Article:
We didn’t sign a consent form, but we’re all participants in the world’s largest natural experiment in behavior change. In response to the coronavirus pandemic, millions if not billions of people around the globe are pleading for systemic solutions. In the meantime, we’re all trying to do what we can to flatten the curve of this crisis by not getting sick.
The best practices are well known: Keep your distance, wash your hands, don’t touch your face. But there’s a big difference between knowing and doing. How can we close that gap?
Psychologists sometimes describe the barrier to behavior change as the conflict between wants and shoulds. We know we should choose the side salad, but we want the basket of fries. We know we should save more for a rainy day, but we want to upgrade our iPhone. We know we should get more sleep, but we want—some would say they need—to find out what happens on Love Is Blind. One popular solution to this conflict is to turn shoulds into wants. Make working out more fun by listening to your favorite novels or podcasts. But when it comes to avoiding the spread of disease, that transformation isn’t easy. There’s nothing pleasurable about hand sanitizer or avoiding your friends.
We’ve been studying a different solution: Instead of trying to transform our shoulds, amplify them.
Years ago, one of us (Adam Grant) partnered with his fellow psychologist David Hofmann on experiments to motivate health-care workers to practice better hand hygiene at work. We put up alternating signs in different bathrooms around a hospital, and we evaluated their impact by measuring the amount of soap and hand sanitizer used in each location—and by having covert observers on each unit track behavior.
The first sign tried to turn hand-washing into a want by emphasizing personal consequences: “Hand hygiene prevents you from getting diseases.” But it didn’t work—in areas with that sign, doctors and nurses didn’t wash any more often and went through soap and sanitizer at the usual rate. But the second sign amplified the should factor by reminding the doctors and nurses of the pro-social consequences of their behavior: “Hand hygiene prevents patients from getting diseases.” Where the second sign was posted, doctors and nurses washed 11 percent more often and used 45 percent more soap and gel.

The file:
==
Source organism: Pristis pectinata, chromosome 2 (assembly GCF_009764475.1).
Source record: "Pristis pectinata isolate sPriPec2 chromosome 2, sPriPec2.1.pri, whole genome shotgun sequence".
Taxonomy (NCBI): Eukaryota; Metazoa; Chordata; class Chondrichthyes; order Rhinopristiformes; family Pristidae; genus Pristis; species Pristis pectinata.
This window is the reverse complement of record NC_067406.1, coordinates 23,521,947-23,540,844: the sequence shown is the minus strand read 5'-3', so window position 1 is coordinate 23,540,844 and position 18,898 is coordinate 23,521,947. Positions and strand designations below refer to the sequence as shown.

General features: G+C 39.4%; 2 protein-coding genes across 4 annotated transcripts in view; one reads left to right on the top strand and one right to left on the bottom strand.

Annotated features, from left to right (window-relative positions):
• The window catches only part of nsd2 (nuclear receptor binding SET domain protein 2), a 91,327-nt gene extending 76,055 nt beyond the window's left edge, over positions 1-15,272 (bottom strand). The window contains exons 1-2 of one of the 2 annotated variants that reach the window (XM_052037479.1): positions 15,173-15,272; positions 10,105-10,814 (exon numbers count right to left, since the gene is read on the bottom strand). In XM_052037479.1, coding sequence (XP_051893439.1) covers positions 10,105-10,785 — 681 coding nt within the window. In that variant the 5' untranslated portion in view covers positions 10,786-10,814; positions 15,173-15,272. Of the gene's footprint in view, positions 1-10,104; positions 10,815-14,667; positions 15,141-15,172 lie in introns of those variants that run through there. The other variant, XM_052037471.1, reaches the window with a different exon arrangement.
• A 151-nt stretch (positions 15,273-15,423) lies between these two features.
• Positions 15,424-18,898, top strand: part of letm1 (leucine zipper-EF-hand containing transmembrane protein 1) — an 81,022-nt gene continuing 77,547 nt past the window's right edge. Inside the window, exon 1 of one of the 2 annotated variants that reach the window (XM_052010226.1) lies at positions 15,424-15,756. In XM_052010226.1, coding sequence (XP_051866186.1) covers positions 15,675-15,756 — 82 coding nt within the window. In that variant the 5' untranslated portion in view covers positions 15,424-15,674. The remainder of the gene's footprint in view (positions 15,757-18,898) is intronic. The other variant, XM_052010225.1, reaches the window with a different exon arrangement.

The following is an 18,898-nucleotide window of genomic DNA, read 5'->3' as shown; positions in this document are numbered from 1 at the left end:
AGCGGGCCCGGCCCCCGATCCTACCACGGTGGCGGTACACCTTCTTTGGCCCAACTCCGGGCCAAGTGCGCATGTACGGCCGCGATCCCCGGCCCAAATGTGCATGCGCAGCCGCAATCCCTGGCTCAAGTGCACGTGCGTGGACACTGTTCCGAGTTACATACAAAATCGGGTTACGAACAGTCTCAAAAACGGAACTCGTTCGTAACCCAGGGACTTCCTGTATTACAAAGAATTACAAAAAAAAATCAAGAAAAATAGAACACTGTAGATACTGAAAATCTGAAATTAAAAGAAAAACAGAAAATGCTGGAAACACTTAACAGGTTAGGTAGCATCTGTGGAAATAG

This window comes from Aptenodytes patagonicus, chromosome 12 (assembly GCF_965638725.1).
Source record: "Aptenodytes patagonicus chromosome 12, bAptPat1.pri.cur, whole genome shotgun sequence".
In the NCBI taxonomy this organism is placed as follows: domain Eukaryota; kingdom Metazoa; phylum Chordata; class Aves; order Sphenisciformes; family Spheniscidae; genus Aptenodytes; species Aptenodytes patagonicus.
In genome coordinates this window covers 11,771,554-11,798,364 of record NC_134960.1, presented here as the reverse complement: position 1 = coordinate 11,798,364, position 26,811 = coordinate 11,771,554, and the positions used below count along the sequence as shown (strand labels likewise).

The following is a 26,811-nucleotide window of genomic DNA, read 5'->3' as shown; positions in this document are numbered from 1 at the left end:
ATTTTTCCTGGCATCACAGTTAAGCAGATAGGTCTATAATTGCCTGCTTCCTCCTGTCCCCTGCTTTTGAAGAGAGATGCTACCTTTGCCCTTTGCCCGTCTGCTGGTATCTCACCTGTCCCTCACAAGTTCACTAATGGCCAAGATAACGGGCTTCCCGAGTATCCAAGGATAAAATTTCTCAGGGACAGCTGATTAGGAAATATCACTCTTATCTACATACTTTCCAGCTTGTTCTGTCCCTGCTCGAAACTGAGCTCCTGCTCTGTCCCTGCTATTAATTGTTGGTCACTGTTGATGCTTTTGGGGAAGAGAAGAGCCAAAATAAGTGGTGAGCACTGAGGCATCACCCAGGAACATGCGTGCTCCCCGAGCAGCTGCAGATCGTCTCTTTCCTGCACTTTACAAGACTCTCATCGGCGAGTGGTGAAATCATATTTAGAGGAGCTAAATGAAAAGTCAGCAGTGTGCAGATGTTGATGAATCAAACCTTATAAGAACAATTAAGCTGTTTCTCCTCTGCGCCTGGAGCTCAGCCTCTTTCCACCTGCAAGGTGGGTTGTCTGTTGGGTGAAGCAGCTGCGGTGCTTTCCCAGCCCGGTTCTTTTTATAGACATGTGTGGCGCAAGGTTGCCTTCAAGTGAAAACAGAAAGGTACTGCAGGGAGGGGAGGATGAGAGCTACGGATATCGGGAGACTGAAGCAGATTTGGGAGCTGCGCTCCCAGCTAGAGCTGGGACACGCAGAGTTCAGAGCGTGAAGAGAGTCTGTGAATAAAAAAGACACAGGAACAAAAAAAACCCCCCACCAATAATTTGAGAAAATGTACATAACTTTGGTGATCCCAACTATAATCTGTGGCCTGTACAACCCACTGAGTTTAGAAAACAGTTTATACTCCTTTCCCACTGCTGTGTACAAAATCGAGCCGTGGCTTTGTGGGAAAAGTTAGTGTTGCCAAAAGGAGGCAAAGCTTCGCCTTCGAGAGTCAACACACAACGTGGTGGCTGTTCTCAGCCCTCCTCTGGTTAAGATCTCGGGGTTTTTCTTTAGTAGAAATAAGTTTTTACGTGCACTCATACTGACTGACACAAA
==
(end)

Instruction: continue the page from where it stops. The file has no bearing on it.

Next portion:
The psychology underlying the failure of the first sign and the success of the second is simple: When we consider our own susceptibility, we fall victim to the illusion of invulnerability. Germs are no match for me! But when we think about others, we’re more realistic about the risks.
More recently, we applied this same technique to motivate more than 10,000 employees at a global professional-services organization to use more of their paid-time-off benefits. Offering everyone paid time off from work is a crucial organizational and societal intervention, both for this crisis and beyond. But just because that option is offered doesn’t mean that everyone will take it. We found that even in countries with nationally mandated leave allowances, many employees don’t take as much time off as they could. Why is that?
It’s not for a lack of want. Most people don’t need to be convinced that taking a paid vacation would be fun. But often, people feel like they shouldn’t take their vacation or sick days, whether from fear they’ll be seen as not committed enough to their job or from worry that they’ll just come back to a mountain of work. This is despite the fact that being overloaded at work is a significant source of stress, and vacations can help reduce burnout and improve well-being, at least temporarily.
We wondered what would happen if we could help employees treat taking time off from work as something they really should do. With our colleague Grace Cormier, we randomly assigned one group of employees to think about why they would want to take a vacation by reflecting on all the ways that time off would benefit them personally. It didn’t change their behavior. Another group of employees considered how time off would benefit other people—their colleagues, family members, and friends. The activity took no more than five minutes, but it led to a 5 percent increase in the amount of vacation time taken. It added a compelling should to something they already wanted to do.
These findings apply to our pandemic circumstances. You’re probably going to have a hard time not scratching your nose, no matter how much you want to. But moral responsibility can be a powerful motivator. The potential consequences start to feel real when you spend just a couple of minutes considering the people you know who are at heightened risk of complications due to COVID-19, the disease caused by the coronavirus—people like your parents or grandparents, that friend whose husband has a heart condition, or your colleague with diabetes. Even if we can make only a 5 percent difference, we really should try.